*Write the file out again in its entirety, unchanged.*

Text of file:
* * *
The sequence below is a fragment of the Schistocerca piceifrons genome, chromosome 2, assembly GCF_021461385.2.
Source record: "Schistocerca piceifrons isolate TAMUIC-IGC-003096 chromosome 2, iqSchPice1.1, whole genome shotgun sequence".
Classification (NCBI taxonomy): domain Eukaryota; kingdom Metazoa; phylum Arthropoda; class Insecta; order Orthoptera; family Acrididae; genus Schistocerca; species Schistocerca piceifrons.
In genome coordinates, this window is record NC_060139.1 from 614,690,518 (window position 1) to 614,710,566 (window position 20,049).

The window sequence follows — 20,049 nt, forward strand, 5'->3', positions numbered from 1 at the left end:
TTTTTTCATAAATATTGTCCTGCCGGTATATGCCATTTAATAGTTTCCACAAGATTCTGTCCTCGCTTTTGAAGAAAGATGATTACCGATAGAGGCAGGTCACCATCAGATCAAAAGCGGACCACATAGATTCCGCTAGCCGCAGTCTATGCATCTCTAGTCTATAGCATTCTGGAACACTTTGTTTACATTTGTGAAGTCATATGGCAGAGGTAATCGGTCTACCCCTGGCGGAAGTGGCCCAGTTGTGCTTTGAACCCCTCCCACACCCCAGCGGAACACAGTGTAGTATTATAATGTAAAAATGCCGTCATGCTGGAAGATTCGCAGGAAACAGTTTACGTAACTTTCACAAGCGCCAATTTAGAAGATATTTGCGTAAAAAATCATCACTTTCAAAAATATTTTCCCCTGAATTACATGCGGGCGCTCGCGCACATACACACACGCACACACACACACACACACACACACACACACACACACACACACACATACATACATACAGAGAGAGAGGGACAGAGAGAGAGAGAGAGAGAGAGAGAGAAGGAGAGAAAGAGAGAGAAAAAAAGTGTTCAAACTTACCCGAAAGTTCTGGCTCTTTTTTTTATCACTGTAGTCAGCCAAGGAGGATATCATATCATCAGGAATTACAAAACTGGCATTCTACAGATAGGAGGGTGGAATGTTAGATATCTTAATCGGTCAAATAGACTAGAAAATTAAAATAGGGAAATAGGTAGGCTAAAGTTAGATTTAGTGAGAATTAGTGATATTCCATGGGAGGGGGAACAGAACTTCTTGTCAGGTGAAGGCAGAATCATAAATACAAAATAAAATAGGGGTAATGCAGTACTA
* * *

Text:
The sequence below is a fragment of the Schistocerca piceifrons genome, chromosome 2, assembly GCF_021461385.2.
Source record: "Schistocerca piceifrons isolate TAMUIC-IGC-003096 chromosome 2, iqSchPice1.1, whole genome shotgun sequence".
Classification (NCBI taxonomy): domain Eukaryota; kingdom Metazoa; phylum Arthropoda; class Insecta; order Orthoptera; family Acrididae; genus Schistocerca; species Schistocerca piceifrons.
In genome coordinates, this window is record NC_060139.1 from 614,690,518 (window position 1) to 614,710,566 (window position 20,049).

The window sequence follows — 20,049 nt, forward strand, 5'->3', positions numbered from 1 at the left end:
TTTTTTCATAAATATTGTCCTGCCGGTATATGCCATTTAATAGTTTCCACAAGATTCTGTCCTCGCTTTTGAAGAAAGATGATTACCGATAGAGGCAGGTCACCATCAGATCAAAAGCGGACCACATAGATTCCGCTAGCCGCAGTCTATGCATCTCTAGTCTATAGCATTCTGGAACACTTTGTTTACATTTGTGAAGTCATATGGCAGAGGTAATCGGTCTACCCCTGGCGGAAGTGGCCCAGTTGTGCTTTGAACCCCTCCCACACCCCAGCGGAACACAGTGTAGTATTATAATGTAAAAATGCCGTCATGCTGGAAGATTCGCAGGAAACAGTTTACGTAACTTTCACAAGCGCCAATTTAGAAGATATTTGCGTAAAAAATCATCACTTTCAAAAATATTTTCCCCTGAATTACATGCGGGCGCTCGCGCACATACACACACGCACACACACACACACACACACACACACACACACACACACACACACATACATACATACAGAGAGAGAGGGACAGAGAGAGAGAGAGAGAGAGAGAGAGAAGGAGAGAAAGAGAGAGAAAAAAAGTGTTCAAACTTACCCGAAAGTTCTGGCTCTTTTTTTTATCACTGTAGTCAGCCAAGGAGGATATCATATCATCAGGAATTACAAAACTGGCATTCTACAGATAGGAGGGTGGAATGTTAGATATCTTAATCGGTCAAATAGACTAGAAAATTAAAATAGGGAAATAGGTAGGCTAAAGTTAGATTTAGTGAGAATTAGTGATATTCCATGGGAGGGGGAACAGAACTTCTTGTCAGGTGAAGGCAGAATCATAAATACAAAATAAAATAGGGGTAATGCAGTACTA